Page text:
A UNICORN NAMED SPARKLE'S FIRST CHRISTMAS

From the Unicorn Named Sparkle series

Merry and bright.

The joy of giving permeates Lucy’s first Christmas with her unicorn in this series third after A New Friend for Sparkle (2017).

Sparkle is back and is still more goatlike than equine, but little Lucy thinks he’s just perfect. She’s excited to teach him all about Christmas and explains that “best of all, it means Christmas PRESENTS! Lots and lots of PRESENTS!” Lucy gives Sparkle an allowance and her wish list so he can get gifts for her, and then she heads off to buy him presents. Readers are privy to the little unicorn’s failure to follow through on the task and then to how Lucy tirelessly gives him the benefit of the doubt. But when Sparkle knocks over the Christmas tree and eats the stockings, Lucy loses her temper. Her outburst makes Sparkle cry “big, magical rainbow unicorn tears.” Lucy feels terrible and apologizes, acknowledging that Sparkle “didn’t mean to hurt [her] feelings.” And then, lo and behold, there is a gift under the tree from Sparkle—a tiny golden box that on a wordless spread opens to release a rainbow and a flight of butterflies, birds, and (of course) sparkles and hearts. Readers will flip back to the vignettes that depict Sparkle failing to shop and reassess their lack of faith. Lucy is a little girl of color with light brown skin and springy black hair.

Merry and bright. (Picture book. 3-6)

Pub Date: Sept. 11, 2018

ISBN: 978-0-374-30813-1

Page Count: 40

Publisher: Farrar, Straus and Giroux

Review Posted Online: Aug. 19, 2018

Kirkus Reviews Issue: Sept. 1, 2018

LOVE FROM THE VERY HUNGRY CATERPILLAR

Safe to creep on by.

Carle’s famous caterpillar expresses its love.

In three sentences that stretch out over most of the book’s 32 pages, the (here, at least) not-so-ravenous larva first describes the object of its love, then describes how that loved one makes it feel before concluding, “That’s why… / I[heart]U.” There is little original in either visual or textual content, much of it mined from The Very Hungry Caterpillar. “You are… / …so sweet,” proclaims the caterpillar as it crawls through the hole it’s munched in a strawberry; “…the cherry on my cake,” it says as it perches on the familiar square of chocolate cake; “…the apple of my eye,” it announces as it emerges from an apple. Images familiar from other works join the smiling sun that shone down on the caterpillar as it delivers assurances that “you make… / …the sun shine brighter / …the stars sparkle,” and so on. The book is small, only 7 inches high and 5 ¾ inches across when closed—probably not coincidentally about the size of a greeting card. While generations of children have grown up with the ravenous caterpillar, this collection of Carle imagery and platitudinous sentiment has little of his classic’s charm. The melding of Carle’s caterpillar with Robert Indiana’s iconic LOVE on the book’s cover, alas, draws further attention to its derivative nature.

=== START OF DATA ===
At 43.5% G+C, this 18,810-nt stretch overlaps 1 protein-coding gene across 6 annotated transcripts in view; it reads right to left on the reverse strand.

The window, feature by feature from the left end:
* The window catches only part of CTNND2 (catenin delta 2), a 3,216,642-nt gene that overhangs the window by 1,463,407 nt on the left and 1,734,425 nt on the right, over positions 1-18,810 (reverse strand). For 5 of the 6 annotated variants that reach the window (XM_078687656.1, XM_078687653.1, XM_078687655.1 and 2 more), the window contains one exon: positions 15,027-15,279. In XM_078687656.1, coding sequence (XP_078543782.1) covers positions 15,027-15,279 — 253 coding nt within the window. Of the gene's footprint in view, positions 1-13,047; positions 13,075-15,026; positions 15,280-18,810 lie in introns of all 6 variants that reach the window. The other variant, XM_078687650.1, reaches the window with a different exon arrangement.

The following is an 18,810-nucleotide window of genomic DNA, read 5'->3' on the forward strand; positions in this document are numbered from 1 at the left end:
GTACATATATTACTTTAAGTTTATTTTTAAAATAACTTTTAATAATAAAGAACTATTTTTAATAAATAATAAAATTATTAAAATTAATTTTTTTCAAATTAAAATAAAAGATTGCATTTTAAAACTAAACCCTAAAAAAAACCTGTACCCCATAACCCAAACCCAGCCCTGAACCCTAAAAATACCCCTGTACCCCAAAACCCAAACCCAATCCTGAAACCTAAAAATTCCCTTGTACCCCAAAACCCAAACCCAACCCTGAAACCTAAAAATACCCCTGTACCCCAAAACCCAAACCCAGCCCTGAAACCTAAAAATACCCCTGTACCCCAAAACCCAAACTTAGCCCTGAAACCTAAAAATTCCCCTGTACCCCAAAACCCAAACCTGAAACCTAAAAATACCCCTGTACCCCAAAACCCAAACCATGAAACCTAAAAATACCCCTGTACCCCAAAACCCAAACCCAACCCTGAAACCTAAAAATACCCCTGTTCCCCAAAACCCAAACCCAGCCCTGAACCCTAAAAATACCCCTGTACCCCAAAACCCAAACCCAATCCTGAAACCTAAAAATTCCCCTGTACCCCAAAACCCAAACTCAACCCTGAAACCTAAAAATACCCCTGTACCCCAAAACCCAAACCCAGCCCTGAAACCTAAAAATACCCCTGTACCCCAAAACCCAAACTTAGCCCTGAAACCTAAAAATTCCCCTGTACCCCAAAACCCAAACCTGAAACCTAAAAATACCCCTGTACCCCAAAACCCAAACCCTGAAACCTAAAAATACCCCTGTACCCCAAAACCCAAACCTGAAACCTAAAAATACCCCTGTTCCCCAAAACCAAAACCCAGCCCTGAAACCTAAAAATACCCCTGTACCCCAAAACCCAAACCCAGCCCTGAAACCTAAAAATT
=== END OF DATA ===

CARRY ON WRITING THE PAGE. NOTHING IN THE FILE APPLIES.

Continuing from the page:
Safe to creep on by. (Picture book. 3-6)

Pub Date: Dec. 15, 2015

ISBN: 978-0-448-48932-2

Page Count: 32

Publisher: Grosset & Dunlap

Review Posted Online: Feb. 1, 2021

LOVE FROM THE CRAYONS

As ephemeral as a valentine.

Daywalt and Jeffers’ wandering crayons explore love.

Each double-page spread offers readers a vision of one of the anthropomorphic crayons on the left along with the statement “Love is [color].” The word love is represented by a small heart in the appropriate color. Opposite, childlike crayon drawings explain how that color represents love. So, readers learn, “love is green. / Because love is helpful.” The accompanying crayon drawing depicts two alligators, one holding a recycling bin and the other tossing a plastic cup into it, offering readers two ways of understanding green. Some statements are thought-provoking: “Love is white. / Because sometimes love is hard to see,” reaches beyond the immediate image of a cat’s yellow eyes, pink nose, and black mouth and whiskers, its white face and body indistinguishable from the paper it’s drawn on, to prompt real questions. “Love is brown. / Because sometimes love stinks,” on the other hand, depicted by a brown bear standing next to a brown, squiggly turd, may provoke giggles but is fundamentally a cheap laugh. Some of the color assignments have a distinctly arbitrary feel: Why is purple associated with the imagination and pink with silliness? Fans of The Day the Crayons Quit (2013) hoping for more clever, metaliterary fun will be disappointed by this rather syrupy read.

As ephemeral as a valentine. (Picture book. 4-6)

Pub Date: Dec. 24, 2019

ISBN: 978-1-5247-9268-8

Page Count: 32

Publisher: Penguin Workshop

Review Posted Online: Feb. 1, 2021

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